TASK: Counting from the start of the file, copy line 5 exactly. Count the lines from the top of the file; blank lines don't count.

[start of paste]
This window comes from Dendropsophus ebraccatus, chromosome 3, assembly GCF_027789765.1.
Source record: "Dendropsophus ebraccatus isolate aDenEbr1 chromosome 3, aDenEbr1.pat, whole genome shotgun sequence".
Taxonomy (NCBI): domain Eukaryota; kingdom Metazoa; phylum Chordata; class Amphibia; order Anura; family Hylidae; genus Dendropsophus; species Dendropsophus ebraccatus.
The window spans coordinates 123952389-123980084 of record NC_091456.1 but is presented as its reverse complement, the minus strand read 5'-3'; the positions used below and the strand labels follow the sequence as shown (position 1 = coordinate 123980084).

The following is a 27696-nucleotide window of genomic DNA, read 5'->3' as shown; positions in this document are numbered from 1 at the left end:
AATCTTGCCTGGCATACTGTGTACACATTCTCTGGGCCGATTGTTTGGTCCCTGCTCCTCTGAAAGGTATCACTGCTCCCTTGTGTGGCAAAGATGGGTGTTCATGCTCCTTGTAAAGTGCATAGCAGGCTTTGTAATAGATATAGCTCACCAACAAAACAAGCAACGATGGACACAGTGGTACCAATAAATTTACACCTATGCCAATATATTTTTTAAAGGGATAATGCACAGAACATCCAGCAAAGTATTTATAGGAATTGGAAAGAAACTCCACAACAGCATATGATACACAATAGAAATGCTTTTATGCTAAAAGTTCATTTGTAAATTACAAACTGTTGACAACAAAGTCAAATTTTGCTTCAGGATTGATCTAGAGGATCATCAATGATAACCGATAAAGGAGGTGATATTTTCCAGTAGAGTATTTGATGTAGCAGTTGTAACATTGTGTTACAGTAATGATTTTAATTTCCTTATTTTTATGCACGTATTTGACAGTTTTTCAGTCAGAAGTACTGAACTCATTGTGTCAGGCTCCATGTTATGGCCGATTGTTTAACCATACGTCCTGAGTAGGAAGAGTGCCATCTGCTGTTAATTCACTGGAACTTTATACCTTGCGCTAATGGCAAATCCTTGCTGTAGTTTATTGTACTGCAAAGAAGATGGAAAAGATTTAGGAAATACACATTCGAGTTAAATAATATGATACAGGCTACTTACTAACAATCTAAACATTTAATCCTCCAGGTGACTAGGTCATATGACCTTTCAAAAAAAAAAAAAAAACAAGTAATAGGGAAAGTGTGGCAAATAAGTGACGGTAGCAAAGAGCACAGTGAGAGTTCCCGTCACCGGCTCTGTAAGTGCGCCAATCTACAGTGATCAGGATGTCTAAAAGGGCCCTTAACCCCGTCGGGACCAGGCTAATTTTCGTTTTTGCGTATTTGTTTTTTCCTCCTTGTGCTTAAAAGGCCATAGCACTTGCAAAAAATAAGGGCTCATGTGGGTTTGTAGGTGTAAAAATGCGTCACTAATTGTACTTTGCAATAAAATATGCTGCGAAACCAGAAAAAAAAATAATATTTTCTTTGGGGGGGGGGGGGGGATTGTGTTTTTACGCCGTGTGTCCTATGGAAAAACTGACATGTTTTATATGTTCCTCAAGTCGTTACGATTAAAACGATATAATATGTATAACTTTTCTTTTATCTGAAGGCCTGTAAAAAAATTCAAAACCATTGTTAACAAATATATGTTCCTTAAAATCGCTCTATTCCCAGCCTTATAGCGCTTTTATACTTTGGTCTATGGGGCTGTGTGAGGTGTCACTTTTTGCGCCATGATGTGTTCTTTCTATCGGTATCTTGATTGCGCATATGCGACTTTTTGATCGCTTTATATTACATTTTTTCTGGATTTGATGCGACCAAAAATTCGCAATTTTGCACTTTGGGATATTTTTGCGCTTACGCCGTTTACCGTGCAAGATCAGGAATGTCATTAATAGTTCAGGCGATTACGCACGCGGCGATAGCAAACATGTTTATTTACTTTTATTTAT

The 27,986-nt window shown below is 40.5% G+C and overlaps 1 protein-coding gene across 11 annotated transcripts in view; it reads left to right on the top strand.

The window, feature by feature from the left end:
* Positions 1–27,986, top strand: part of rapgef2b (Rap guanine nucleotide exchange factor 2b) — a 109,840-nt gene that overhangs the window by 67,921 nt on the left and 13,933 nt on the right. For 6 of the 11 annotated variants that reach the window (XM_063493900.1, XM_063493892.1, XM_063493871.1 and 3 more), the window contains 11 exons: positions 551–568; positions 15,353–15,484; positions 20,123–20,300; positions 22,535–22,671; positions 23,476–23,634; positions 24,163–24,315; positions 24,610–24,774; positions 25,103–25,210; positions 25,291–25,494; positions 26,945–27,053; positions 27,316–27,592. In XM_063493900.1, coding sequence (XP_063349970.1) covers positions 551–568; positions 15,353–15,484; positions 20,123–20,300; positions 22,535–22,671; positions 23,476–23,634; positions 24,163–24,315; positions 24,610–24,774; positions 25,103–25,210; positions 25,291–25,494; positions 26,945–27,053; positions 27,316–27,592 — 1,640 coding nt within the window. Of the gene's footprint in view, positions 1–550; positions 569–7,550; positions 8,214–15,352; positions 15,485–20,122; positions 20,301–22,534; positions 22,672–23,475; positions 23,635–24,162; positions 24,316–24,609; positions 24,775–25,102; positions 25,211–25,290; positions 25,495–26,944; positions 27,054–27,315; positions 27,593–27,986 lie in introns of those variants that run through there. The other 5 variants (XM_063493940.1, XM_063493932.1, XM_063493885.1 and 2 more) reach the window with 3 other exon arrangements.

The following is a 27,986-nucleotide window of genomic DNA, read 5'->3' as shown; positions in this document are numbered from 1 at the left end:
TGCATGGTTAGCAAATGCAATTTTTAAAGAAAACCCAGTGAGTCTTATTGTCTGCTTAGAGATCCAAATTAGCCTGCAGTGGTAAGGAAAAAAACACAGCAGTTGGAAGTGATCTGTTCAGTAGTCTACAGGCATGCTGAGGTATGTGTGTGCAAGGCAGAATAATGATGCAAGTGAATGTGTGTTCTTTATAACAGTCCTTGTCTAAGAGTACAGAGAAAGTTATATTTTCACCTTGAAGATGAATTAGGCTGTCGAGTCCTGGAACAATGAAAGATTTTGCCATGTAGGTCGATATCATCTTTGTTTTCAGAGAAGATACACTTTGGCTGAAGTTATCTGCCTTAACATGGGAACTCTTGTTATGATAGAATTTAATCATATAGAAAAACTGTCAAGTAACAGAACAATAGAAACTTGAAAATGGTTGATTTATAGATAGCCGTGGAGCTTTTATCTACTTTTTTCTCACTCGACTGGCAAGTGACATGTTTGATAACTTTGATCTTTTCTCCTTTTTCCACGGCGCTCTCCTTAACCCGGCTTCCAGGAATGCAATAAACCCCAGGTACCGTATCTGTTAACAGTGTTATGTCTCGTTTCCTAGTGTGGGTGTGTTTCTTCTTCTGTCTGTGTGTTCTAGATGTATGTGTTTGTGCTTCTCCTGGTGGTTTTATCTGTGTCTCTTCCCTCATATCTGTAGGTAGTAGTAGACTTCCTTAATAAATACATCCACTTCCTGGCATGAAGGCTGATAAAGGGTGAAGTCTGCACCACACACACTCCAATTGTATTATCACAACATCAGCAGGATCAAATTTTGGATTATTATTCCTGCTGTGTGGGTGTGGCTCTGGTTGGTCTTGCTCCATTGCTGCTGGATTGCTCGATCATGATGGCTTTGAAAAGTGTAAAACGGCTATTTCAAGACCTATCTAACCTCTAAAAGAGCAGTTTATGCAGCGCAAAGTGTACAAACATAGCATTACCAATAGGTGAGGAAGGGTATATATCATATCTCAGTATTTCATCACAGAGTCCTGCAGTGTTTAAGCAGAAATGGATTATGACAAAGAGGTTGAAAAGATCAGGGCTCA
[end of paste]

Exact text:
The following is a 27696-nucleotide window of genomic DNA, read 5'->3' as shown; positions in this document are numbered from 1 at the left end: